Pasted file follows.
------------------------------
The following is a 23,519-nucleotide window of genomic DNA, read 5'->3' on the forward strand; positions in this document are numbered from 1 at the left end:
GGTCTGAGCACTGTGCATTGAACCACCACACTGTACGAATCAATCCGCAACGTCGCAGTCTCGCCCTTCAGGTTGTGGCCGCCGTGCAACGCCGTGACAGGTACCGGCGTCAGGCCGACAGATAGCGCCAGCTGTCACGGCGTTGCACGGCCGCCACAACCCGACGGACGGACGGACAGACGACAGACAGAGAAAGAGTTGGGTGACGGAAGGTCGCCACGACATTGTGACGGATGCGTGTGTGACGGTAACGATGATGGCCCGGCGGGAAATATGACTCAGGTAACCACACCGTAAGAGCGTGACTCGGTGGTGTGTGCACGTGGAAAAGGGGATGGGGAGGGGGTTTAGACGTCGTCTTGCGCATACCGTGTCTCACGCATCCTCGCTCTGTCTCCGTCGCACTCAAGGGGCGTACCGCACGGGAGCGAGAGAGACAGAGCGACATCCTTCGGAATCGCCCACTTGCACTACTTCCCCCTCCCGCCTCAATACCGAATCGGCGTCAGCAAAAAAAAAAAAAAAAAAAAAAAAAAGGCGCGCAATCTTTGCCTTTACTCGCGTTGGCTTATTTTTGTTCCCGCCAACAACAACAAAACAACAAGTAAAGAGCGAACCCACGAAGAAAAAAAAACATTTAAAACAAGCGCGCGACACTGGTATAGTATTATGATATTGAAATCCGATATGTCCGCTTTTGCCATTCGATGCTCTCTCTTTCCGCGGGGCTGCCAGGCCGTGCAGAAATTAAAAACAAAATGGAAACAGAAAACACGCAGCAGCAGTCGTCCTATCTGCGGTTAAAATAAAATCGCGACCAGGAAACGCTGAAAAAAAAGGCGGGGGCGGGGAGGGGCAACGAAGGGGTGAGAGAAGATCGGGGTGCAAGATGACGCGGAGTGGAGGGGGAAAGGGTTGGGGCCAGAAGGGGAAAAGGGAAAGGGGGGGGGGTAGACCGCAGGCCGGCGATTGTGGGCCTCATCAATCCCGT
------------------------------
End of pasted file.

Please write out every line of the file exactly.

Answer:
The following is a 23,519-nucleotide window of genomic DNA, read 5'->3' on the forward strand; positions in this document are numbered from 1 at the left end:
GGTCTGAGCACTGTGCATTGAACCACCACACTGTACGAATCAATCCGCAACGTCGCAGTCTCGCCCTTCAGGTTGTGGCCGCCGTGCAACGCCGTGACAGGTACCGGCGTCAGGCCGACAGATAGCGCCAGCTGTCACGGCGTTGCACGGCCGCCACAACCCGACGGACGGACGGACAGACGACAGACAGAGAAAGAGTTGGGTGACGGAAGGTCGCCACGACATTGTGACGGATGCGTGTGTGACGGTAACGATGATGGCCCGGCGGGAAATATGACTCAGGTAACCACACCGTAAGAGCGTGACTCGGTGGTGTGTGCACGTGGAAAAGGGGATGGGGAGGGGGTTTAGACGTCGTCTTGCGCATACCGTGTCTCACGCATCCTCGCTCTGTCTCCGTCGCACTCAAGGGGCGTACCGCACGGGAGCGAGAGAGACAGAGCGACATCCTTCGGAATCGCCCACTTGCACTACTTCCCCCTCCCGCCTCAATACCGAATCGGCGTCAGCAAAAAAAAAAAAAAAAAAAAAAAAAAGGCGCGCAATCTTTGCCTTTACTCGCGTTGGCTTATTTTTGTTCCCGCCAACAACAACAAAACAACAAGTAAAGAGCGAACCCACGAAGAAAAAAAAACATTTAAAACAAGCGCGCGACACTGGTATAGTATTATGATATTGAAATCCGATATGTCCGCTTTTGCCATTCGATGCTCTCTCTTTCCGCGGGGCTGCCAGGCCGTGCAGAAATTAAAAACAAAATGGAAACAGAAAACACGCAGCAGCAGTCGTCCTATCTGCGGTTAAAATAAAATCGCGACCAGGAAACGCTGAAAAAAAAGGCGGGGGCGGGGAGGGGCAACGAAGGGGTGAGAGAAGATCGGGGTGCAAGATGACGCGGAGTGGAGGGGGAAAGGGTTGGGGCCAGAAGGGGAAAAGGGAAAGGGGGGGGGGTAGACCGCAGGCCGGCGATTGTGGGCCTCATCAATCCCGT